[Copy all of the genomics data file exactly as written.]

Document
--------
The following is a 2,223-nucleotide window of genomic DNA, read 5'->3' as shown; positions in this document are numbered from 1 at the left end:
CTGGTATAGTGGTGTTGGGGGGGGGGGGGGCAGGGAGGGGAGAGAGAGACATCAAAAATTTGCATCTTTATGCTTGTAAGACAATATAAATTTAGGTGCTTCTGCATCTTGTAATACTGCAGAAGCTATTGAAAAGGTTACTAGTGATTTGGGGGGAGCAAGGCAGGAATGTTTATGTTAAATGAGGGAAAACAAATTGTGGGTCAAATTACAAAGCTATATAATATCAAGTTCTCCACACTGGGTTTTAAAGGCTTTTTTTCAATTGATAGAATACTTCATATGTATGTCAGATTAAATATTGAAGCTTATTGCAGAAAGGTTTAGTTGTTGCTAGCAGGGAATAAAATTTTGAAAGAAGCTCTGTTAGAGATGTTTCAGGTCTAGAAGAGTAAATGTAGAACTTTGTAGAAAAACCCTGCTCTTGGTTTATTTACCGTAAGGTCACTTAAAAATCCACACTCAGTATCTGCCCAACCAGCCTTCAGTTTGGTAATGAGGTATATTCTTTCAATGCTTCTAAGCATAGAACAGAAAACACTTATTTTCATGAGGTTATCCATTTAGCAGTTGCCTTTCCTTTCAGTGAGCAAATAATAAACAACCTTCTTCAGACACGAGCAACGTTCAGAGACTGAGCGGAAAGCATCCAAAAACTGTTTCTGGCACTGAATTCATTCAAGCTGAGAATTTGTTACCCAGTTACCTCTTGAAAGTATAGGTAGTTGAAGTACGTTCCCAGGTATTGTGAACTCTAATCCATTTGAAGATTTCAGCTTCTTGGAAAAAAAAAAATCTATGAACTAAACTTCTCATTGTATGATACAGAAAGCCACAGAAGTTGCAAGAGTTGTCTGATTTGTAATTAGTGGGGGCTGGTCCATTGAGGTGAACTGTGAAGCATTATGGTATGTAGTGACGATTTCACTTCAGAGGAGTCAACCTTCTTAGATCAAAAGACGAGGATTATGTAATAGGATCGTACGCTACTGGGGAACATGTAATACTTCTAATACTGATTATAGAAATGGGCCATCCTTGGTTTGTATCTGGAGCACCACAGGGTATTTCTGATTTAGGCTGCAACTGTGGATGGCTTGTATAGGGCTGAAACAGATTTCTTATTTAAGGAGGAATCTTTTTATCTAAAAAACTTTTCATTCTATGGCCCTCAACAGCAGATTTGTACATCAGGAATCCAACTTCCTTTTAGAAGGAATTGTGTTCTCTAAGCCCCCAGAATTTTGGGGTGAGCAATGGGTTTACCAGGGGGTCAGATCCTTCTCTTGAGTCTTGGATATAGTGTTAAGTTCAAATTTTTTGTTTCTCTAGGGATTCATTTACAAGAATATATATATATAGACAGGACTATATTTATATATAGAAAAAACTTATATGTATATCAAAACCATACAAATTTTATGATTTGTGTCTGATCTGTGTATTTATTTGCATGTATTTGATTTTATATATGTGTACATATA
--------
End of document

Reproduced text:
The following is a 2,223-nucleotide window of genomic DNA, read 5'->3' as shown; positions in this document are numbered from 1 at the left end:
CTGGTATAGTGGTGTTGGGGGGGGGGGGGGCAGGGAGGGGAGAGAGAGACATCAAAAATTTGCATCTTTATGCTTGTAAGACAATATAAATTTAGGTGCTTCTGCATCTTGTAATACTGCAGAAGCTATTGAAAAGGTTACTAGTGATTTGGGGGGAGCAAGGCAGGAATGTTTATGTTAAATGAGGGAAAACAAATTGTGGGTCAAATTACAAAGCTATATAATATCAAGTTCTCCACACTGGGTTTTAAAGGCTTTTTTTCAATTGATAGAATACTTCATATGTATGTCAGATTAAATATTGAAGCTTATTGCAGAAAGGTTTAGTTGTTGCTAGCAGGGAATAAAATTTTGAAAGAAGCTCTGTTAGAGATGTTTCAGGTCTAGAAGAGTAAATGTAGAACTTTGTAGAAAAACCCTGCTCTTGGTTTATTTACCGTAAGGTCACTTAAAAATCCACACTCAGTATCTGCCCAACCAGCCTTCAGTTTGGTAATGAGGTATATTCTTTCAATGCTTCTAAGCATAGAACAGAAAACACTTATTTTCATGAGGTTATCCATTTAGCAGTTGCCTTTCCTTTCAGTGAGCAAATAATAAACAACCTTCTTCAGACACGAGCAACGTTCAGAGACTGAGCGGAAAGCATCCAAAAACTGTTTCTGGCACTGAATTCATTCAAGCTGAGAATTTGTTACCCAGTTACCTCTTGAAAGTATAGGTAGTTGAAGTACGTTCCCAGGTATTGTGAACTCTAATCCATTTGAAGATTTCAGCTTCTTGGAAAAAAAAAAATCTATGAACTAAACTTCTCATTGTATGATACAGAAAGCCACAGAAGTTGCAAGAGTTGTCTGATTTGTAATTAGTGGGGGCTGGTCCATTGAGGTGAACTGTGAAGCATTATGGTATGTAGTGACGATTTCACTTCAGAGGAGTCAACCTTCTTAGATCAAAAGACGAGGATTATGTAATAGGATCGTACGCTACTGGGGAACATGTAATACTTCTAATACTGATTATAGAAATGGGCCATCCTTGGTTTGTATCTGGAGCACCACAGGGTATTTCTGATTTAGGCTGCAACTGTGGATGGCTTGTATAGGGCTGAAACAGATTTCTTATTTAAGGAGGAATCTTTTTATCTAAAAAACTTTTCATTCTATGGCCCTCAACAGCAGATTTGTACATCAGGAATCCAACTTCCTTTTAGAAGGAATTGTGTTCTCTAAGCCCCCAGAATTTTGGGGTGAGCAATGGGTTTACCAGGGGGTCAGATCCTTCTCTTGAGTCTTGGATATAGTGTTAAGTTCAAATTTTTTGTTTCTCTAGGGATTCATTTACAAGAATATATATATATAGACAGGACTATATTTATATATAGAAAAAACTTATATGTATATCAAAACCATACAAATTTTATGATTTGTGTCTGATCTGTGTATTTATTTGCATGTATTTGATTTTATATATGTGTACATATA